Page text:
These folks come from varied backgrounds; there are teachers, businesspeople, students and tea planters, but are bound by the love for native and rare orchids.
Khyonjeet Gogoi has been hunting for orchids since 1994, and this chase has landed him in several tense situations, which he didn’t think he would survive.
One such situation was an encounter with the dreaded United Liberation Front of Assam (ULFA).
Khyonjeet was 23 at the time and was in search of orchids found only in Assam. Trekking along the forests bordering the Dibru Saikhowa National Park, he was picked up by the militants, who were initially dubious and later amused by his fixation with orchids. Perhaps that’s why he was let go after five days.
A biology teacher at a local school in the town of Rupai in Assam’s Tinsukia district, Khyonjeet is one among the many orchid lovers in the state, whose devotion to the gorgeous flowering plants has now become a quest for conservation.
He is also a part of a group named Orchid Society of Assam that has 54 members. These folks come from varied backgrounds—there are teachers, businesspeople, students and tea planters—but are bound by the love for native and rare orchids.
“All of us grow endemic orchids in our personal capacities. These are species that are extremely rare and on the verge of extinction, and in the group, we have discussions about the ones we have collected and cultivated and also ways of conserving them. However, one of our major struggles is the smuggling and illegal trade of exotic orchids. Although their demand is not well pronounced in India, the scene is quite different abroad, and collectors are willing to pay any amount to smugglers for rare species from the Northeast,” says Ankur Gogoi.
An orchid lover from Tengapukhuri, Ankur was inducted into the path of conservation by Khyonjeet in 2010.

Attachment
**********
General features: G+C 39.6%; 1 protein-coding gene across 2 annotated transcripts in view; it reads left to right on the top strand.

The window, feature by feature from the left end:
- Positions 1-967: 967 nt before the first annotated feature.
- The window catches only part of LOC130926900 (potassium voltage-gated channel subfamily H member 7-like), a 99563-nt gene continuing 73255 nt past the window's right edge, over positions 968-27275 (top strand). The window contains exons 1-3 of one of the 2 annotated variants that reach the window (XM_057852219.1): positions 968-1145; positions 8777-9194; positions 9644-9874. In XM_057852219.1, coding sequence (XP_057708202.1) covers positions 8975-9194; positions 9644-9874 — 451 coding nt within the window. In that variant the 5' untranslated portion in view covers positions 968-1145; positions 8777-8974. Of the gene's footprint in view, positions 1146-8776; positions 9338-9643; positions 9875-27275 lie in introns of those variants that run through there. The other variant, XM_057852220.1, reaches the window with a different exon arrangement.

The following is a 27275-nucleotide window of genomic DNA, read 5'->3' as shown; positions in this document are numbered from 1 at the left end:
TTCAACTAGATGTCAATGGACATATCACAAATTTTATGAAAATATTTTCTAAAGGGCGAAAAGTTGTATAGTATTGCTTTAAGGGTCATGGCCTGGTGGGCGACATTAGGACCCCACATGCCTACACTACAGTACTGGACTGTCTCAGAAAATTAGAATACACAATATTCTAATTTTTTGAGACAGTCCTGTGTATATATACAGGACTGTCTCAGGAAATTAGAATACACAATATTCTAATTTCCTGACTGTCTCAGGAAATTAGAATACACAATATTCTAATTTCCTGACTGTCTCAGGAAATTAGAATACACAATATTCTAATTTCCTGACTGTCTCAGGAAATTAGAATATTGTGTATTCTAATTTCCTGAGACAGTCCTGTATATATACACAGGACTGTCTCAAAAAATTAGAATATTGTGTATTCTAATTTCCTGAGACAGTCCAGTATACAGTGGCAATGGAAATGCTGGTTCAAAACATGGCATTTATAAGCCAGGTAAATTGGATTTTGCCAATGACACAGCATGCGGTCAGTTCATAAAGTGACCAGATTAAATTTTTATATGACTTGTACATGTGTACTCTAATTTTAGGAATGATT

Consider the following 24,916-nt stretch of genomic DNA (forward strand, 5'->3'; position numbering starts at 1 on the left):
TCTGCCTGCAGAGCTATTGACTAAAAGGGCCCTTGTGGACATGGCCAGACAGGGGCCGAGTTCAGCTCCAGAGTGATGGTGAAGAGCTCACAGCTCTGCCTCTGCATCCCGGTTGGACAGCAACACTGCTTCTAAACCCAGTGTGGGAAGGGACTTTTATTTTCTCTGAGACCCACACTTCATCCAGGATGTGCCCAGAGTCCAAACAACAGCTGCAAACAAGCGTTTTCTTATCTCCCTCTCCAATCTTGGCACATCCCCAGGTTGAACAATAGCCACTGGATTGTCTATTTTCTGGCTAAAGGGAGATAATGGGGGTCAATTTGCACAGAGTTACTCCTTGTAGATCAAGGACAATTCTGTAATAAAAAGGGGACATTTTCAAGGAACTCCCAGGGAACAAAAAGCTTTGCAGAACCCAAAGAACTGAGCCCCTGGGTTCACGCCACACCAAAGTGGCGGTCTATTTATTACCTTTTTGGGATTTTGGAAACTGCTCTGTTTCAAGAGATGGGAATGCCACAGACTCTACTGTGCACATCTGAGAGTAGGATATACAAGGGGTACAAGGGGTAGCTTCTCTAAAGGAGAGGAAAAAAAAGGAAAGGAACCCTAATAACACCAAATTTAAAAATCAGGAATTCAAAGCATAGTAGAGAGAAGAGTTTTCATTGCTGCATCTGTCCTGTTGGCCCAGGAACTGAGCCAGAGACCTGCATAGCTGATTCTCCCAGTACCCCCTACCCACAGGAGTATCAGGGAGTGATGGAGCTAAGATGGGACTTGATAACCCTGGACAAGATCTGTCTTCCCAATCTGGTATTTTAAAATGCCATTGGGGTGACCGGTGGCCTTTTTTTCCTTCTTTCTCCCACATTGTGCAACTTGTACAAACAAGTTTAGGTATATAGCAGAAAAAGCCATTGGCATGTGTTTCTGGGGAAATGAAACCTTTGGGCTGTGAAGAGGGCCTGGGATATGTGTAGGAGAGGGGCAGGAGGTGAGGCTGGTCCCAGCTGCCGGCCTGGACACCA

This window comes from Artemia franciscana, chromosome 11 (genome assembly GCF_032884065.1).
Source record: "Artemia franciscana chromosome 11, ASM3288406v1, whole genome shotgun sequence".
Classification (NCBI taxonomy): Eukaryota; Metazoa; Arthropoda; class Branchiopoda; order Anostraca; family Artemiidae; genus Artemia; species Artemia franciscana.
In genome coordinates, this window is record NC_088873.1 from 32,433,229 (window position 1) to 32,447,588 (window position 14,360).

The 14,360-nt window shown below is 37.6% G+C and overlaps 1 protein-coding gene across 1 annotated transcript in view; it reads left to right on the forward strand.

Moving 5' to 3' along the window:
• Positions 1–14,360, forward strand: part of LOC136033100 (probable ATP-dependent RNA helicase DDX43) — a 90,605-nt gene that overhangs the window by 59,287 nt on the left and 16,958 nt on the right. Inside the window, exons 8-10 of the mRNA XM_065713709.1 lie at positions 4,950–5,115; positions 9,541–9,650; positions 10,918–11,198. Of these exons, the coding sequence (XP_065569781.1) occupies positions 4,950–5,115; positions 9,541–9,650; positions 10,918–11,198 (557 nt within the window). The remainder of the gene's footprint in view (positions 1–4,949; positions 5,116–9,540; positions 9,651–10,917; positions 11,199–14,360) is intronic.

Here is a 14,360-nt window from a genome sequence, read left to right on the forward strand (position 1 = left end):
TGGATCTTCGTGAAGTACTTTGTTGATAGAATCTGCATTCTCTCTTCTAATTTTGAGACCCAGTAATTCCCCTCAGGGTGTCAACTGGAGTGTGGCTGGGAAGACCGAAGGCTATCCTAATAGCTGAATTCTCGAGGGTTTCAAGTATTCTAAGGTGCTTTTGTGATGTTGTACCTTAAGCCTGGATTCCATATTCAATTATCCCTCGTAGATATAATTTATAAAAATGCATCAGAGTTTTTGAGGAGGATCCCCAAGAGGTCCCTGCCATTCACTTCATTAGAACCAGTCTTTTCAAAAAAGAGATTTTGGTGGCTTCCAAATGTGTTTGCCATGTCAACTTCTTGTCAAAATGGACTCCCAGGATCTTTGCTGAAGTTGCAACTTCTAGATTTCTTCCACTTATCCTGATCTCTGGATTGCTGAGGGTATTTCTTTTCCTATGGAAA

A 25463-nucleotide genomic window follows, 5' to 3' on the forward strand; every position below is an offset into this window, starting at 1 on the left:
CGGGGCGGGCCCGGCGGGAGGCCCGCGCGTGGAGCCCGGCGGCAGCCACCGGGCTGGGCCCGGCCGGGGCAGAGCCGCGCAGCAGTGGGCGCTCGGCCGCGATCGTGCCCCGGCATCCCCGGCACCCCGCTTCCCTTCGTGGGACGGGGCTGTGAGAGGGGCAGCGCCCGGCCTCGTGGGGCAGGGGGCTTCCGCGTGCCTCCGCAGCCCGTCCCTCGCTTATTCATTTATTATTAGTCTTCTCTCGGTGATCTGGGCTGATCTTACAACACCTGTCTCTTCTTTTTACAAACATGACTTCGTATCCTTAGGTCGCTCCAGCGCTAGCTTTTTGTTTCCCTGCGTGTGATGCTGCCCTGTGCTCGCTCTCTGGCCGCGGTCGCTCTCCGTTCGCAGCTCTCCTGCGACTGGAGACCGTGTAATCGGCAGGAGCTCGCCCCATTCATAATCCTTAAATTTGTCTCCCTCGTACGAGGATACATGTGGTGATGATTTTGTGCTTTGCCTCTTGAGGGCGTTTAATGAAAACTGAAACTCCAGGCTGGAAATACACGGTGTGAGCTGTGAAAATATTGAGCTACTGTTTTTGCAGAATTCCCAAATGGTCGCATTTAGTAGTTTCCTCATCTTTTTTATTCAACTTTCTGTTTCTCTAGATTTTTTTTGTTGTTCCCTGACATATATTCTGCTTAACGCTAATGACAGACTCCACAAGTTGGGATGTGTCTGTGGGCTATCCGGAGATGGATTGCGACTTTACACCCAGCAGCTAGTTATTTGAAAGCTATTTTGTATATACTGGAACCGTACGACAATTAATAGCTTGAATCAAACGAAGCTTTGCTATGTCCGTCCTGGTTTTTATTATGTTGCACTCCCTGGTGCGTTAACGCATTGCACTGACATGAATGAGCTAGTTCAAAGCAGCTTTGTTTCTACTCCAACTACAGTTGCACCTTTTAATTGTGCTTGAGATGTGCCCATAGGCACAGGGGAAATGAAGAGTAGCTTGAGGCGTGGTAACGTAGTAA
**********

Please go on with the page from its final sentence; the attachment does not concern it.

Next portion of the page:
Eventually, Khyonjeet decided to bring together orchid lovers in the state and Ankur began to reach out to people on Facebook. He managed to find enthusiasts from across the state; even in small towns like Tengapukhuri, Dhemaji, Lakhimpur, Golaghat, and Tinsukia. This led him to create a WhatsApp group last year.
Apart from discussions, this registered society also meets up occasionally and conducts photo walks led by Khyonjeet, where they go in search of rare orchids in the state.
According to Ankur, orchids are so beloved and prominent in Assam that even the state flower is a rare orchid species—namely, the foxtail orchid, locally known as kopou phool.
“However, the locals don’t know the value of kopou phool or how rare these are. For them, it is just another decorative flower that is used during Bihu to adorn the headdresses of the dancers and then thrown away. We want to change that by raising awareness amidst the local people and help them become conservators,” says Ankur.
Another issue is that, although Assam is home to some of the rarest orchid species in the planet, there is very little literature or research material on them. However, Khyonjeet is working on addressing this.
“During his initial days, Khyonjeet was at a loss at finding anything about the orchids of Assam. Today, he has discovered close to 50 species and documented hundreds of them. Understanding the pressing need to bring these discoveries to the fore and the need for preservation, he wrote an in-depth book about the same few years ago,” says Ankur.
While Khyonjeet’s personal efforts are indeed praiseworthy, the Orchid Society of Assam also has a few simple plans in the pipeline.
“Earlier, if we came across rare species, we would collect and cultivate them till they thrived on their own. Our future goal is to take back these plants to their natural environment and help them flourish naturally. We are positive that this step will help to counter the fall in numbers that illegal trade and smuggling have caused to the orchid flora over the decades,” he concludes.
(Edited by Gayatri Mishra)